As my artist's statement explains, my work is utterly incomprehensible and is therefore full of deep significance. -- Calvin and Hobbes

Tuesday, October 25, 2011

So three Japanese Raccoon Dogs walk into a bar

One Tanuki, Two Tanuki, Three Tanuki..
Three Tanukis
8x10; acrylic on Masonite

I have painted a lot of silly things over the past four years. Really silly things.

People can ask me for something special and be confident they will get it. Occasionally, they know exactly what they want and I help them by interpreting their idea and getting on canvas. Most of the time, however, they know they want something but aren't sure exactly what that is. So, they come to me and tell me their story, and I ask lots of questions and get lots of pictures from them. Then, the creative process begins. They usually remain in the dark after that having no idea what they are getting until they open the package. That is part of the fun, the element of surprise. and it's not just for them, that is the really fun part for me!

This is one of those examples.

The client, Melissa, told me a great story about her honeymoon in Japan. While in Japan, they noticed that all the gift shops had this little figurine for sale, called a Tanuki. The Tanuki is actually thought of as a raccoon dog, even though they are their own species. Most people get a chuckle looking at the statue and noticing what disproportionately large, um, 'man parts' it has! Maybe that is what gets one asking, "What the heck is this little guy's story?"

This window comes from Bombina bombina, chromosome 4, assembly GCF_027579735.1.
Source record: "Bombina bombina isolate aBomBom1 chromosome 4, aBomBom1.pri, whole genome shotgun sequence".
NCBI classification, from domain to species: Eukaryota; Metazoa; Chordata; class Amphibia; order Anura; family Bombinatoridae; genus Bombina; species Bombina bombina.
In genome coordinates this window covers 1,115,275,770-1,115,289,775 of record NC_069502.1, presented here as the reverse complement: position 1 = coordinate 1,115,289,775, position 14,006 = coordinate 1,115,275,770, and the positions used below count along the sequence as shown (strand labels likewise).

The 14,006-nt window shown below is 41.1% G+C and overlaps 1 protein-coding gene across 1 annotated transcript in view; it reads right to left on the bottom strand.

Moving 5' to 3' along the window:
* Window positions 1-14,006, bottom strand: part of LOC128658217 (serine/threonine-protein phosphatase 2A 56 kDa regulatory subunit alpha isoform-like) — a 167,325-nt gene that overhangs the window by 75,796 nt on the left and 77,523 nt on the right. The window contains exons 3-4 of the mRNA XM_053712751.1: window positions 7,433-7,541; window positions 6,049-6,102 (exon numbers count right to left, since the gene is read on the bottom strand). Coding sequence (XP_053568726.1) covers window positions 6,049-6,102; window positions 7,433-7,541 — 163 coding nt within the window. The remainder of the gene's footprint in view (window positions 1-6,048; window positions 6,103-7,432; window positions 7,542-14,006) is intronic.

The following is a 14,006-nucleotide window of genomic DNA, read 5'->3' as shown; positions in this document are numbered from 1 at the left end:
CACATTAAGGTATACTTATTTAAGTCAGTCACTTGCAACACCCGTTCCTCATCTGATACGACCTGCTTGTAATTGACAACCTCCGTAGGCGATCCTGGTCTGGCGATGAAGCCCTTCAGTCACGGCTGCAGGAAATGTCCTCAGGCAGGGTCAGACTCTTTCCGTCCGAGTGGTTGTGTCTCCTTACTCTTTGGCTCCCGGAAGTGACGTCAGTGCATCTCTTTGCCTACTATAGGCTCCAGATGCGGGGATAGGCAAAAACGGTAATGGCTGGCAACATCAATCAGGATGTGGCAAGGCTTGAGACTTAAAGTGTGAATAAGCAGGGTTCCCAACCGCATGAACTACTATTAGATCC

Over the years, the Tanuki has become folklore, coming to symbolize good fortune, despite their reputation for being mischievous and shape shifting, being able to fool just about anyone for any reason, even sometimes sinister ones.

"The Tanuki has eight traits that are supposed to bring good fortune:
The eight traits are: a hat to be ready to protect against trouble or bad weather; big eyes to perceive the environment and help make good decisions; a sake bottle that represents virtue; a big tail that provides steadiness and strength until success is achieved; over-sized testicles that symbolize financial luck; a promissory note that represents trust or confidence; a big belly that symbolizes bold and calm decisiveness; and a friendly smile." -[wiki]

[Wiki...Statues of Tanuki can be found outside many Japanese temples and restaurants, especially noodle shops. These statues often wear big, straw hats and carry bottles of sake in one hand, and a promissory note or empty purse in the other hand. Tanuki statues always have large bellies. The statues also usually show humorously large testicles, typically hanging down to the floor or ground, although this feature is sometimes omitted in contemporary sculpture.
read more about Tanuki here

So, I can now say for the record, if anyone was ever keeping score, that I have painted testicles. Proud and loud. I asked the client if she wanted that part included in the painting...her response was, "Yes!-but I know you will do it tastefully!" I hope I did your bidding Melissa, the pleasure was certainly all mine.

This is one of my favorite commissions yet! (I always say that, so keep them coming, please!)


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Don't pay any attention to what they write about you. Just measure it in inches. -Andy Warhol

We keep moving forward, opening new doors, and doing new things, because we're curious and curiosity keeps leading us down new paths.
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